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14 River Resource Management in the Grand Canyon upper basin, because most projects required strong external subsidies that could be sustained only by a revenue stream. Thus, the Glen Canyon Dam was not merely a reclamation project but also a guarantor of integrity for the Law of the River and patron of regional reclamation projects that otherwise would have perished for lack of cash. The Colorado River Storage Project Act listed beneficial use of water, reclamation of arid and semiarid lands, and control of floods as primary purposes of the Glen Canyon Dam. The act also mentioned hydroelectric power but only as an "incident" of other specifically mentioned purposes. In qualifying hydropower production in this way, the act ensured that power production would never challenge the Law of the River. Even so, Congress showed its concern for production of revenue by specifying that Glen Canyon Dam be operated in such a way as to produce maximum power at firm rates consistent with the overriding requirements for delivery of water. In practice, the secondary status of hydropower proved to be not very restrictive because the central requirementforefficient hydropower marketing is flexibility in hourly or daily scheduling of discharges, whereas such short time scales are typically irrelevant to the delivery of water for consumptive use (Hughes, 1991~. Power production and water delivery might come into conflict but only under the most extreme hydrological conditions. Thus, Glen Canyon Dam was able to deliver water, power, and money in quantity by using an operating regime that featured annual divisions of runoff between the upper-and lower-basin states and daily or hourly phasing of discharge in response to fluctuations in demand for power. Glen Canyon Dam aroused only minor opposition in the 1950s when it was authored. Most of the opposition came from the Bureau of Reclamation which initially rejected the site because of the problems caused by the soft sandstone. The site was a compromise selection in 1956 after con- servationists succeeded in stopping a dam on the Green River which would encroach on Dinosaur National Monument and traded Glen Canyon for no dam on the Green (Fradkin, 1981 .) In retrospect, it is clear that Glen Canyon Dam slipped through a partly closed door; two other mainstem projects (Marble Gorge and Bridge Canyon) running slightly behind Glen Canyon were killed by public opposition. Struggles over the authorization of new dams were so intense from 1965 to 1980 that they diverted attention from the operation of existing dams. Management principles for Glen Canyon Dam were essentially static for almost 20 years following completion of the dam, even though the political landscape metamorphosed drastically over this interval. A changed per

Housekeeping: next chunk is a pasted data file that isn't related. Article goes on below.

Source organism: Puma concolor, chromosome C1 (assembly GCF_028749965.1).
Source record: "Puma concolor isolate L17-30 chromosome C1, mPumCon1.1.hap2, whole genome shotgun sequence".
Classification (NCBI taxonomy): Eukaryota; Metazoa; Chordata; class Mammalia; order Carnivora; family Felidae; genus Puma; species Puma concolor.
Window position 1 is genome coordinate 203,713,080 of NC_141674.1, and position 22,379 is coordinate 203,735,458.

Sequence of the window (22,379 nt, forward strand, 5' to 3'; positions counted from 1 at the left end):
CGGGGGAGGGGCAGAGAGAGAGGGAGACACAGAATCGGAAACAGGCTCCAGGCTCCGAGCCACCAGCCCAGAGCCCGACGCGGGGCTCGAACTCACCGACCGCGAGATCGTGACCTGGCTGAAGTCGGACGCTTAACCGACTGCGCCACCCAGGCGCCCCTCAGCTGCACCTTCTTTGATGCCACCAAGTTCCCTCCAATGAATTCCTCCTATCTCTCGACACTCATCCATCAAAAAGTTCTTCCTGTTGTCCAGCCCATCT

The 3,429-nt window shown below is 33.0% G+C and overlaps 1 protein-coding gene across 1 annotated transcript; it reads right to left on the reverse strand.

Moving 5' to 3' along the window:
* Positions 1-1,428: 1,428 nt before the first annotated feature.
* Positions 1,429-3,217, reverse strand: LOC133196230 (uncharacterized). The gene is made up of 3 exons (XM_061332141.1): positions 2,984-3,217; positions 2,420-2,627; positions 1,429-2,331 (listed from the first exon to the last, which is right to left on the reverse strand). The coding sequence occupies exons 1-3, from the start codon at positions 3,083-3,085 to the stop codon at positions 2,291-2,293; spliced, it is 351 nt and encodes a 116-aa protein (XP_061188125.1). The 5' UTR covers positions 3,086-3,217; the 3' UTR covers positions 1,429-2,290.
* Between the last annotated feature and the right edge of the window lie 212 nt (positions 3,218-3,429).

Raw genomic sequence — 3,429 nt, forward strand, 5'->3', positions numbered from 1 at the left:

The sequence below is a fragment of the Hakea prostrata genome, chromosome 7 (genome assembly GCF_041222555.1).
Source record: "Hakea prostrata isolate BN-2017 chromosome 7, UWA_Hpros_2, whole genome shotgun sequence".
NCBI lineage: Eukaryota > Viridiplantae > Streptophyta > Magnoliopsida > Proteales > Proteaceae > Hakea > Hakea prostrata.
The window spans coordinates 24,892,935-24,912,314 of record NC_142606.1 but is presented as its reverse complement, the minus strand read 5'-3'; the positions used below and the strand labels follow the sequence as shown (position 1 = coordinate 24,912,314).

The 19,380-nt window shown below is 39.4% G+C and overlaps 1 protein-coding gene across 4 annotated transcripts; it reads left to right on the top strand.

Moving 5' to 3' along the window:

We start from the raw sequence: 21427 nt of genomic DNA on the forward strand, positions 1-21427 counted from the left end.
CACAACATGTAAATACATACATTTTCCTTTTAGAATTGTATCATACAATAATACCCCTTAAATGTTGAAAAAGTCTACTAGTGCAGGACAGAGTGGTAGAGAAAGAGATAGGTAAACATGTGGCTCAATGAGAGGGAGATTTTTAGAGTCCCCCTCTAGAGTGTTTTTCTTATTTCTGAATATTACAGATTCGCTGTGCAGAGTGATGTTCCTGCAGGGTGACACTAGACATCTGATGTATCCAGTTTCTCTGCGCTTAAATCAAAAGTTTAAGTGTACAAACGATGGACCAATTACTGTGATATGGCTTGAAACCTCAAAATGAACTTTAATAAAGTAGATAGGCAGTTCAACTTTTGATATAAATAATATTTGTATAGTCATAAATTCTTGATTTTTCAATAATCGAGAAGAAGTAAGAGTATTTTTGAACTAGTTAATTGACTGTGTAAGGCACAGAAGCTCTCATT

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Introduction and Background 15 caption of the public welfare was evident as far back as 1968, when the Colorado River Basin Project Act broadened the definition of purposes for operation of the dam to include not only storage and delivery of water but also maintenance of water quality, outdoor recreation, and fish and wildlife. The 1968 act again listed power production as an incident of other purposes. The broadened purposes for operation of the dam were reconfirmed in 1992 with the Grand Canyon Protection Act, which cited the need to "mitigate adverse impacts to and improve the values for which Grand Canyon National Park and Glen Canyon National Recreation Area were established, including, but not limited to natural and cultural resources and visitor use." Several forces were behind Congress' decision to intervene in the operation of Glen Canyon Dam. The most important change in the legal frame of reference was the Endangered Species Act (ESA) of 1973. Although the ESA did not immediately change the operation of Glen Canyon Dam, it set the stage for operations that would be answerable to the welfare of the Colorado River's endemic fishes and possibly to endangered species of the riparian zone as well. The effect of the ESA was magnified by the National Environmental Policy Act (N EPA) of 1970, which assured an extended public examination of the welfare of endangered species and of other resources that had not been considered in the development of the original operating rules for the dam. Given that the NEPA required significant federal action as a trigger, however, it did not begin to affect the operation of Glen Canyon Dam until the 1 980s. New constituencies also developed around Glen Canyon Dam. The trout fishery of the dam's tailwater maintained a steady concern for the welfare and growth of trout, while the rafting industry, which is based on some 30,000 annual participants in short trips and 20,000 participants in long trips through the canyon (BOR, 1993), focused attention on the number, size, and stability of beaches for camping. Following judicial validation of their rights to the river's water, Native American tribes gradually also asserted their claim to evaluate the dam's operations. Finally, environmental groups, representing not only their members but also a more diffuse change in societal attitudes about environmental resources, showed their willingness to discard the initial assumptions upon which the operating rules were based. The traditional operating rules were of direct benefit to the consumers of power through the regional marketing network. Power from Glen Canyon Dam, although produced by the BOR through management of the dam, is marketed by the Western Area Power Administration (WAPA), an agency of the U.S. Department of Energy. Given that the daily and weekly operating